where Figure 3a illustrates the parallel transmitter
mode (Both TxA and TxB combined to antenna),
Figure 3b shows the TxA to antenna mode and
Figure 3c shows the TxB to antenna mode.
Refer to Figure 3b. Signal A gets split by the
input hybrid such that the signal opposite the input
for signal B receives a relative delay of 90 as
compared to the exiting signal opposite the input
for signal A. The phase shifter opposite the signal
A input then brings both half signals back into
phase by delaying the signal opposite input A by
90 so that the half signals will combine at the
sum port of the hybrid tee to which is attached
the antenna feedline.
For signal B the phase difference of the two
half signals will be 180 since the phase shifter
opposite the signal A input will give the [90
shifted] half signal B an additional 90 shift to
that already imposed by the input hybrid. There-
fore the full power of TxB will be directed to the
difference port to which is typically attached a
reject load.
A
B
=0
=-90
A+B
no signal
to load
to antenna
A
B
=0
=-180
A+B
no signal
A
B
=0
=0
A/2+B/2
A/2+B/2
to load
to antenna
A
B
=0
=0
A+B
no signal
180 MAGIC TEE 90 RIBLET HYBRID
Switchless Combiner Phasing
Ghost Cancellation
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B to Antenna Mode
Figure 3c
INPUT
B
INPUT
A
A+B
phase
shifters
H1
H2
0
to load
0
P1
P2
Figure 3a
A+B to Antenna Mode
INPUT
B
INPUT
A
B
phase
shifters
H1
H2
-90
to load
0
P1
P2
A
INPUT
B
INPUT
A
A
phase
shifters
H1 H2
0
to load
-90
P1
P2
B
Figure 3b
A to Antenna Mode
Figure 4a-b below illustrate how the
switchless combiner can be configured to elimi-
nate the phenomenon of ghosting which occurs
when a portion of the output signal reflects at the
antenna (labelled 'R' in Figure 4a) and heads
back toward the RF system. Since there is
nothing to impede the progress of this reflected
signal, it is directed right back toward the input
hybrid where the two in-phase half-signals are
each divided and added to one another in a
fashion as shown in the top left corner of Figure
2b.
These signals then are reflected at the
transmitters and are directed through the system
in exactly the same fashion (see Figure 4a) as the
original signal except that the new signal is time
delayed with reference to the original signal
ultimately resulting in a ghost image at the
receiving end.
The key, then, to ghost signal elimination
(ghost cancellation) is the implementation of the
90 section between TxA and the input hybrid as
shown in Figure 4b so that these reflected signals
possess a relative phase difference of 180 such
that the signals will combine through the magic
tee at the difference port and will summarily be
absorbed in the attached reject load.
Note that, in order to institute the extra 90
section, the transmitters must be fed in quadra-
ture so that the main input signals A & B are in
phase when they are directed into the input
hybrid.
Ghost Signals and Cancellation
Similar considerations pertain to the other
two modes of operation where either A is di-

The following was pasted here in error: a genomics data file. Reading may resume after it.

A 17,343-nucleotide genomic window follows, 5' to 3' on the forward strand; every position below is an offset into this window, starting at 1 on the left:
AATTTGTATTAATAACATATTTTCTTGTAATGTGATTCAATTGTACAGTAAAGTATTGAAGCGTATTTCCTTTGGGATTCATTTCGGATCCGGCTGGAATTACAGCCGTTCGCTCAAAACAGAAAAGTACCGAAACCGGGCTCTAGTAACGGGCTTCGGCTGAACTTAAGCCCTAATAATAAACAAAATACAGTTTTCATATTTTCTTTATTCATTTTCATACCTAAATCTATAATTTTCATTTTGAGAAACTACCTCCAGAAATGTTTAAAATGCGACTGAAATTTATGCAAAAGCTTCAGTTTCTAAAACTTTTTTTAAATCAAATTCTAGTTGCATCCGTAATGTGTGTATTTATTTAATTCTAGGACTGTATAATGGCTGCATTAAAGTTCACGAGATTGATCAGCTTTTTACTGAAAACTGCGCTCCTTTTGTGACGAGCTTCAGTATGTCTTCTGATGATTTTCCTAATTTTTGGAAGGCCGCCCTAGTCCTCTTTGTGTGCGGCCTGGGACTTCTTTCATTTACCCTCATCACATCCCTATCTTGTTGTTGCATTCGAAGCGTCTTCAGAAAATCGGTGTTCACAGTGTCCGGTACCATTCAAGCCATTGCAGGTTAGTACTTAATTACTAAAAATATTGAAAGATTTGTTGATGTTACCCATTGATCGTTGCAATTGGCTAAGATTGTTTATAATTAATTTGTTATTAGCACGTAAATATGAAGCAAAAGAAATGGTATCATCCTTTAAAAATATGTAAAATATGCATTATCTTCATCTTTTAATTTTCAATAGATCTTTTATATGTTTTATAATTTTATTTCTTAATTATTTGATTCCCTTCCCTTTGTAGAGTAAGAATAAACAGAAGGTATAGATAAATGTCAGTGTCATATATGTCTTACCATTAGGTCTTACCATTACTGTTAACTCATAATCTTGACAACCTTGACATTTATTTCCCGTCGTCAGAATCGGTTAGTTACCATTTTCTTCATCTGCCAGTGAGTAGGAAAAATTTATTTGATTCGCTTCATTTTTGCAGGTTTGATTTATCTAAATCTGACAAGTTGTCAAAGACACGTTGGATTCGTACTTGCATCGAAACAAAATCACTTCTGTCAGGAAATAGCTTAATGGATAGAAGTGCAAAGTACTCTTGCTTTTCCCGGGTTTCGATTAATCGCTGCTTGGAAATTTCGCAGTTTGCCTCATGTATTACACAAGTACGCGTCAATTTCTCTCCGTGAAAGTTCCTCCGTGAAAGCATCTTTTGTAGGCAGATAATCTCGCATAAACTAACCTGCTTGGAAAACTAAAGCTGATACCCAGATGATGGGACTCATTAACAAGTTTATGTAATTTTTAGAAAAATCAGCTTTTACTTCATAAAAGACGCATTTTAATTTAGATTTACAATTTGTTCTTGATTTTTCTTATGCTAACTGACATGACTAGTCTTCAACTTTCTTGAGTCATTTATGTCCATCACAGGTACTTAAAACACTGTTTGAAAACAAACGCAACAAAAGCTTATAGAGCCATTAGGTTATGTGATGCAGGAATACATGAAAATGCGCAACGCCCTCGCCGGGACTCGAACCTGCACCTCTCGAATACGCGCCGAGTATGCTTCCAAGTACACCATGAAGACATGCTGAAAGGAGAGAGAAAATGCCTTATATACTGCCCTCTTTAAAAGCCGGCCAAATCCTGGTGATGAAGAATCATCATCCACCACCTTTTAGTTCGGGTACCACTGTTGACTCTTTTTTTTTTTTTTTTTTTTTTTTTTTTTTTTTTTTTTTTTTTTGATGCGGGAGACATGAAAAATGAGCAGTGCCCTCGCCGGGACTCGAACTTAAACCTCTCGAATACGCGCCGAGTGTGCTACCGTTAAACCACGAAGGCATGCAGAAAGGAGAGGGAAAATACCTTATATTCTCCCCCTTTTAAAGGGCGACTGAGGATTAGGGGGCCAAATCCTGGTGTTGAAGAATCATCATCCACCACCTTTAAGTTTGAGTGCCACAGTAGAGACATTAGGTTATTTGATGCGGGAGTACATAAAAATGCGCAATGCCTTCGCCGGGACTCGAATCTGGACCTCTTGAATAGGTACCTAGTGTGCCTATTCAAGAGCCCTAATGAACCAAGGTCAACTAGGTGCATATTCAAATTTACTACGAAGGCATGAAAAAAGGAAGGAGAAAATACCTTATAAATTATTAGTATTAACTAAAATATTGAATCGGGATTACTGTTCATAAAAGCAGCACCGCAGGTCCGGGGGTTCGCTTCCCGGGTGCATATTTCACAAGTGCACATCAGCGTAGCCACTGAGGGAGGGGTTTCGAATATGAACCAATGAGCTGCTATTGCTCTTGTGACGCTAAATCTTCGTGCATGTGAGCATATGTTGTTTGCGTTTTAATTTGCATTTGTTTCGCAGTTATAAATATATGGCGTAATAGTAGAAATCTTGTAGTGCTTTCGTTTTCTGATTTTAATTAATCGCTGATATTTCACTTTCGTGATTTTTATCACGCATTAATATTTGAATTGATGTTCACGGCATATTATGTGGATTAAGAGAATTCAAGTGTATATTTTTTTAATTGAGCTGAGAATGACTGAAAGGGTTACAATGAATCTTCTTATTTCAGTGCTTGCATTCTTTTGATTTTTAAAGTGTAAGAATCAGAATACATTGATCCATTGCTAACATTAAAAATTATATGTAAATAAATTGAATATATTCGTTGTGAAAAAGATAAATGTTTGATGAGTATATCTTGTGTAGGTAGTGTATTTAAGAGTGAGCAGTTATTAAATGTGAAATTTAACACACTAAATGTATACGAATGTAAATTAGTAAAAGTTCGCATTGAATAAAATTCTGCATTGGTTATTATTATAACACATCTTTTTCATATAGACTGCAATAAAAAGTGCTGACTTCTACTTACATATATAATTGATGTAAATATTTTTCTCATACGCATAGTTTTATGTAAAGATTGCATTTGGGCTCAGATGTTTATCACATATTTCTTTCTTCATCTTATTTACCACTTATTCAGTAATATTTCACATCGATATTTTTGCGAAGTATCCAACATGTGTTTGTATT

rected to the load and B to the antenna or both A
and B are directed to the antenna.
Ghost Cancellation
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output
phase
shifters
H1
H2
0
to load
0
P1
P2
Tx1
Tx2
[ = -90]
-90
[ = 0]
[Tx's are fed in quadrature]
The 90 section between the first hybrid (H1) and Tx1 allows for reflections that originate
at the antenna and travel back through the system to reflect again off the transmitters
(thus creating a ghost signal) to have a relative phase difference of 180
and to be subsequently directed to the load through the magic tee (H2).
E1
E2
to antenna
Origination of Ghost Signals
Figure 4a
Cancellation of Ghost Signals
Figure 4b
output
phase
shifters
H1
H2
to load
Tx1
Tx2
to antenna
reflection
at antenna
Reflected signal at the antenna will be split by H2 and directed to the input hybrid.
Since the signals are in phase, they will be directed to the transmitters
which will reflect both half signals back toward the input hybrid.
These signals will then be directed through the system to the antenna along with the
main signals but will be time delayed with reference to the main signals A & B.
'R'
R1
R2
R1/2 + R2/2
R1/2 + R2/2
Ghost Cancellation
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In typical television applications the power
reflected at the antenna system is usually not
more than about 1-2% of the transmitter power.
(which corresponds to a VSWR at the antenna of
about 1.2-1.3:1, worst case). So for a combined
power of 120kW (peak of sync), the average
signal level of a ghosting signal would amount to
near 1kW of power. Depending on other param-
eters for the RF system, such as antenna HAAT
and proximity considerations, this level could be
significant.
The TV Switchless Combining system, as
part of a larger RF system designed for parallel
amplification of equal frequency transmitters,
can be configured to successfully implement
ghost signal cancellation by feeding the transmit-
ters in phase quadrature.
The construction of typical switchless
combiner systems has been in waveguide [with
either a 180 output magic tee or a 90 output
hybrid] or in coaxial form. High power UHF
systems dictate the use of waveguide.
Concluding Remarks